I just remembered something else I did once that might work for
you, depending on what you are doing:

In the case I had, it didn't really matter if everything got done
this time, just so long as we picked up at the right place next
time.  So the file just kept growing and growing, and I'd take
the parts that hadn't been seen yet and bundle 'em off to the
other app every 15 minutes or so. A simple line counter was all I
needed.  Once a week or so the writing app would be stopped
during off-hours and we'd prune the file and start over again..

--

SCO/Linux articles, help, book reviews, tests,
job listings and more : http://www.pcunix.com

 
 
 

knowing when a file is busy?

Post by Fabio Giannott » Wed, 08 Nov 2000 04:00:00




Quote:> SCO OSE 5.05 and Unixware.

> This is a general question: let's say that I have a flat file that is
> being written to occassionally by an application (I have a single user
> dos application in mind) and let's say that I want to create a cron
> job that will grab that file and send it to a printer, perhaps with a
> little formatting.

> How can I be sure that the application has finished writing to the end
> of the file before I grab it ?  Cron would check every minute, say,
> and if the file existed it would send it to the printer and then erase
> it.  Of course I could rename the file before printing it.  But does
> that guarantee that I won't loose data ?  What is the safe approach ?
> --
> joe mc cool SMIEEE
> ========================================================================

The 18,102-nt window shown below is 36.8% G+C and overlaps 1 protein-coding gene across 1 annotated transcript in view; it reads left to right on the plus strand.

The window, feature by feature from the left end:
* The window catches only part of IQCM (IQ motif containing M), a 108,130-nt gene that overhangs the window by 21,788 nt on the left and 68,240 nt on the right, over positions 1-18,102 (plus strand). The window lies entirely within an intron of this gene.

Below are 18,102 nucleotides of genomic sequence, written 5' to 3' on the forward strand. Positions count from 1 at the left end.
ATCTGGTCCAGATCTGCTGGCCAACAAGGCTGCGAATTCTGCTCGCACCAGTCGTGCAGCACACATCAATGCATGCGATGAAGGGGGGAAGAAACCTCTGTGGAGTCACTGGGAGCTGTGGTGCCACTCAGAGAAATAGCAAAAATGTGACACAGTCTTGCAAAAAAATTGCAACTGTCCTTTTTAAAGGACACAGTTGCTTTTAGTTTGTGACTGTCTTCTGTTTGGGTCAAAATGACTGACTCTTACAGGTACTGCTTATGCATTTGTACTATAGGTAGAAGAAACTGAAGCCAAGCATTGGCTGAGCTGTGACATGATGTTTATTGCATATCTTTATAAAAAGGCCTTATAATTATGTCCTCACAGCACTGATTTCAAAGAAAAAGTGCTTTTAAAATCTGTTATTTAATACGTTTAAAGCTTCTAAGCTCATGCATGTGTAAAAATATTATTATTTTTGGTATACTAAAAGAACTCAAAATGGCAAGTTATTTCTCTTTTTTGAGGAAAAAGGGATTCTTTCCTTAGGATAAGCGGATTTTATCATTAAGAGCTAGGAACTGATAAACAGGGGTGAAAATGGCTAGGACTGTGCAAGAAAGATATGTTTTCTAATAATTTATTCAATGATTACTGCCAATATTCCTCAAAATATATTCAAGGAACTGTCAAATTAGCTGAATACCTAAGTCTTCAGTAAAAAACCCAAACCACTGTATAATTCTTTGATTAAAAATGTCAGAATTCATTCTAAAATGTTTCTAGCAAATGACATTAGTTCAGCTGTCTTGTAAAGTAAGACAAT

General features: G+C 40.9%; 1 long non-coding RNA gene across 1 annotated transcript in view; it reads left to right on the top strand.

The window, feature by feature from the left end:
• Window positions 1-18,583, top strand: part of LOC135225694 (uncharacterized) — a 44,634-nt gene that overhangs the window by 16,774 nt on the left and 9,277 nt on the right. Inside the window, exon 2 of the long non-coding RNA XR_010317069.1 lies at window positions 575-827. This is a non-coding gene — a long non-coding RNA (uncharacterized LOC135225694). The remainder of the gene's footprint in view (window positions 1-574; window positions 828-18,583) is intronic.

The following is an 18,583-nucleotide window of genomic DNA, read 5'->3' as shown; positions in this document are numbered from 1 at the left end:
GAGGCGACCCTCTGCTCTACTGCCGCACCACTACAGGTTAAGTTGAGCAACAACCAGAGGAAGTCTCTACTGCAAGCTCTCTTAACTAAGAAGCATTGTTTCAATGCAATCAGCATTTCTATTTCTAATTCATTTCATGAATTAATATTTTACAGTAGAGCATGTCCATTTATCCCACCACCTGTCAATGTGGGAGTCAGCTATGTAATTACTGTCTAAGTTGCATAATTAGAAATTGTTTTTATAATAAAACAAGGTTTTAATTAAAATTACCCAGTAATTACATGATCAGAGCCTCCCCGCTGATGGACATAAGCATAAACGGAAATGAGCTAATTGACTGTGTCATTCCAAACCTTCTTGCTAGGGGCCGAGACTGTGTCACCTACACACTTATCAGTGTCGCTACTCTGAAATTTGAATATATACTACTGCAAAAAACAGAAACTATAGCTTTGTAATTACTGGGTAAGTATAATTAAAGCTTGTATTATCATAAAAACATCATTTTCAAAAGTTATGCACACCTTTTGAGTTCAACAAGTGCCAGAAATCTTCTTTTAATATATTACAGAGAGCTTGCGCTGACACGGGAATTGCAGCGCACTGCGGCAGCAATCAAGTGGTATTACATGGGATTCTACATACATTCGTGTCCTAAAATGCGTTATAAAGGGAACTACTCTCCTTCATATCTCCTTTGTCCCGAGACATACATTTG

> Tangent Computer Research BT71 7LN (www.tangent-research.com)
> voice:(44)2837-548074fax:(44)-870-0520185 The more you say the less the
better.

An excellent question.  I would be very interested to know the answer to
this.  (The concept would also apply to large files going to the print or
email spooler, or even to system log files...)
 
 
 

knowing when a file is busy?

Post by John DuBo » Thu, 09 Nov 2000 13:35:21




Quote:>How can I be sure that the application has finished writing to the end
>of the file before I grab it ?  Cron would check every minute, say,
>and if the file existed it would send it to the printer and then erase
>it.  Of course I could rename the file before printing it.  But does
>that guarantee that I won't loose data ?  What is the safe approach ?

You need a combination of approaches.  First, rename the file; then, use fuser
or lsof in a loop to check whether the file is open.  Open file descriptors
won't be affected by the renaming, so if anything is writing to the file it
will continue writing.  Once the file is no longer open, print it and remove it
(arrange for both at once with lp -R).  Note that you need to be root to use
fuser.

        John
--

 
 
 

1. I am a Linux Know Nothing, would like to know

you can shirnk your windows 98 partition and use the freed up space for
linux, then dual boot between the two (choose which to boot).. try
TurboLinux, www.turbolinux.com/orders/ you can grab the boxed set w/ manual
that walks you through every step of installing it, including shrinking your
partition, it also includes WordPerfect8 for linux.. you can also download
it via ftp and cheapbytes (www.cheapbytes.com) will have it soon as well,
though you won't get the book and probably won't get WP8.. as fors
creenshots, there are tons of places on the web you can find screenshots of
people's systems
-Justin

--
~~~~~~~~~~~~~~~~~~~~~~~~~~~~~~~~~~~~~~~~~~~~~~~~~~~~~~~~~~~~
Justin Ryan

Internet/Developer Relations Associate
Pacific HiTech / TurboLinux
http://www.turbolinux.com/

~~~~~~~~~~~~~~~~~~~~~~~~~~~~~~~~~~~~~~~~~~~~~~~~~~~~~~~~~~~~